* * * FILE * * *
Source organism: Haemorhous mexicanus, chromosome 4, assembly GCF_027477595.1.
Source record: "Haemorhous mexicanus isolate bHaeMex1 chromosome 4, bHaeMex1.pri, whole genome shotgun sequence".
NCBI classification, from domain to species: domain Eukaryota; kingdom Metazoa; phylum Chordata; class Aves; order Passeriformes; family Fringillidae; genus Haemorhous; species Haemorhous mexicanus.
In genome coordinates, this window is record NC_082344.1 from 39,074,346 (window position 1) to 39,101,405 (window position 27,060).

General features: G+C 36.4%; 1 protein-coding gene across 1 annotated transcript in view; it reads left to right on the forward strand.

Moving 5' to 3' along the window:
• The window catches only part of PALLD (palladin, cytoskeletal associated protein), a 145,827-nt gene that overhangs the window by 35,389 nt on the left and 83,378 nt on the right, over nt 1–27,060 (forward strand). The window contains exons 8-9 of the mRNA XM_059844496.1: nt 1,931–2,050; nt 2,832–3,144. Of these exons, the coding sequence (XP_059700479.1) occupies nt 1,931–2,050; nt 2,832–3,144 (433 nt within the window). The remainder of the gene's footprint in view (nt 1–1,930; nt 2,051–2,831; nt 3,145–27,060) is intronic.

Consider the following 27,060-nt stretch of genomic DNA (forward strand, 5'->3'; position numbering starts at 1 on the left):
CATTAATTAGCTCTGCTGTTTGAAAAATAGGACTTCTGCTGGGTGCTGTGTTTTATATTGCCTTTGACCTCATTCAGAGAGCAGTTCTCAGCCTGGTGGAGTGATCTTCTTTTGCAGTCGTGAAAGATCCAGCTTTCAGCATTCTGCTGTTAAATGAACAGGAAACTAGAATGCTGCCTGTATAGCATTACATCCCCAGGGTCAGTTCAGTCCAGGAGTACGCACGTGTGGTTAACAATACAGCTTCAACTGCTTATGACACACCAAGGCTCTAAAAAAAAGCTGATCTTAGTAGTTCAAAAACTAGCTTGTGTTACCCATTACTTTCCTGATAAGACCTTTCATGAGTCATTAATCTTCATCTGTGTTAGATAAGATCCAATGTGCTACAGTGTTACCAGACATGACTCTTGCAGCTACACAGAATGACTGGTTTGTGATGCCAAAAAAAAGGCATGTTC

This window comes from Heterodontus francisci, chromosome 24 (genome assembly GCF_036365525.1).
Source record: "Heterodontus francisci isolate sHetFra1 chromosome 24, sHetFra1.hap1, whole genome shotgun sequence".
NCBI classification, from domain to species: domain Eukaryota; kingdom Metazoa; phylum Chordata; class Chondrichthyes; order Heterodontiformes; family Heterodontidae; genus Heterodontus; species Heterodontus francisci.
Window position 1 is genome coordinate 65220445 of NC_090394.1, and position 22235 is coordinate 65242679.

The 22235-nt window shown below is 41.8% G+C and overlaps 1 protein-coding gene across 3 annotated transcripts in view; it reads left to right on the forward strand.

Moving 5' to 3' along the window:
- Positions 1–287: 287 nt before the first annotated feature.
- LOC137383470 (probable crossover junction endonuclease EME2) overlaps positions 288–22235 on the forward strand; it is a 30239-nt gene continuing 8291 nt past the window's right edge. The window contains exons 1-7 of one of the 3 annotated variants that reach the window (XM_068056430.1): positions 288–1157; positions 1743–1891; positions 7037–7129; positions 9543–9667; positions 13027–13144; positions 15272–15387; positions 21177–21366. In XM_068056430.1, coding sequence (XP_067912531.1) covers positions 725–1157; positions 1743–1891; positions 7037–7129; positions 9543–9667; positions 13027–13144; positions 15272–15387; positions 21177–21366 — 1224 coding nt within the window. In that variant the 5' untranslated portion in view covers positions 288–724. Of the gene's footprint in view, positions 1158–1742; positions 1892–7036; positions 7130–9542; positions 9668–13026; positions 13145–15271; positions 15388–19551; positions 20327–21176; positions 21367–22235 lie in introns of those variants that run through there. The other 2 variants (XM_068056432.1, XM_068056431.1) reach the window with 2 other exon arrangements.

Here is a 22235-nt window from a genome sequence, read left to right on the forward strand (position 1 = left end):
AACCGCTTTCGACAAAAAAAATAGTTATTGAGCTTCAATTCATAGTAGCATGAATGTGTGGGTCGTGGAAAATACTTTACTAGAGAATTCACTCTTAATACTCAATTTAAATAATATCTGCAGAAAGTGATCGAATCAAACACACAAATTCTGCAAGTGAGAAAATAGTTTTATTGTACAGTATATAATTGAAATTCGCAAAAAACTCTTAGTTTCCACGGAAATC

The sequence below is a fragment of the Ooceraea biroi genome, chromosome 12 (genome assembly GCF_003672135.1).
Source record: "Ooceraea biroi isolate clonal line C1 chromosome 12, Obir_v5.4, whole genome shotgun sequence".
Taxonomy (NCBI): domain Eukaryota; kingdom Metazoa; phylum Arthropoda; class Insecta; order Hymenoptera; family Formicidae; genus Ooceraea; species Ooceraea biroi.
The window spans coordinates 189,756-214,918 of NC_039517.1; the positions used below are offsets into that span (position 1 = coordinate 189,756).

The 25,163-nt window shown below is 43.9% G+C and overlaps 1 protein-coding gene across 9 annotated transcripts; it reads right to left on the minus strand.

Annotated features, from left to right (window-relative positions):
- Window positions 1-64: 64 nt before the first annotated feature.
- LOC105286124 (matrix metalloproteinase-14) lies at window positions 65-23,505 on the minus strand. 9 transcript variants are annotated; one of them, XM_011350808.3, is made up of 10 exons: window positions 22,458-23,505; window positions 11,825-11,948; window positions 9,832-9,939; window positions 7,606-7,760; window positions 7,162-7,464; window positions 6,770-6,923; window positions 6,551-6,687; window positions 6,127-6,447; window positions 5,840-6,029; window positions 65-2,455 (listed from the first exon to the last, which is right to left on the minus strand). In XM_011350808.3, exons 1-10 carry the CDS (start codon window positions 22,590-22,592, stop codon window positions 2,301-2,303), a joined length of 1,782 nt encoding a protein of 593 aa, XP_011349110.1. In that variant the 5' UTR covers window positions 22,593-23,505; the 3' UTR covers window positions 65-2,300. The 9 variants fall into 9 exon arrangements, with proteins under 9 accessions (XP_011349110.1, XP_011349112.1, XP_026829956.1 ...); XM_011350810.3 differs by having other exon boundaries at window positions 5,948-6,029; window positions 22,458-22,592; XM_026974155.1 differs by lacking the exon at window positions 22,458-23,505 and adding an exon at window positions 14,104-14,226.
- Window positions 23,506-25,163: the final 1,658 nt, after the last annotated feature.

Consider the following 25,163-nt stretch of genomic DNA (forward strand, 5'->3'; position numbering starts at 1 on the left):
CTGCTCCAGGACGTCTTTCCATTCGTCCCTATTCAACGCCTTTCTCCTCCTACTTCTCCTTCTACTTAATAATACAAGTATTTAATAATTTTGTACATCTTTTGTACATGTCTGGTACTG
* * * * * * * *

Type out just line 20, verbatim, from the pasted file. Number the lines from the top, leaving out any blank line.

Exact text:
The sequence below is a fragment of the Ooceraea biroi genome, chromosome 12 (genome assembly GCF_003672135.1).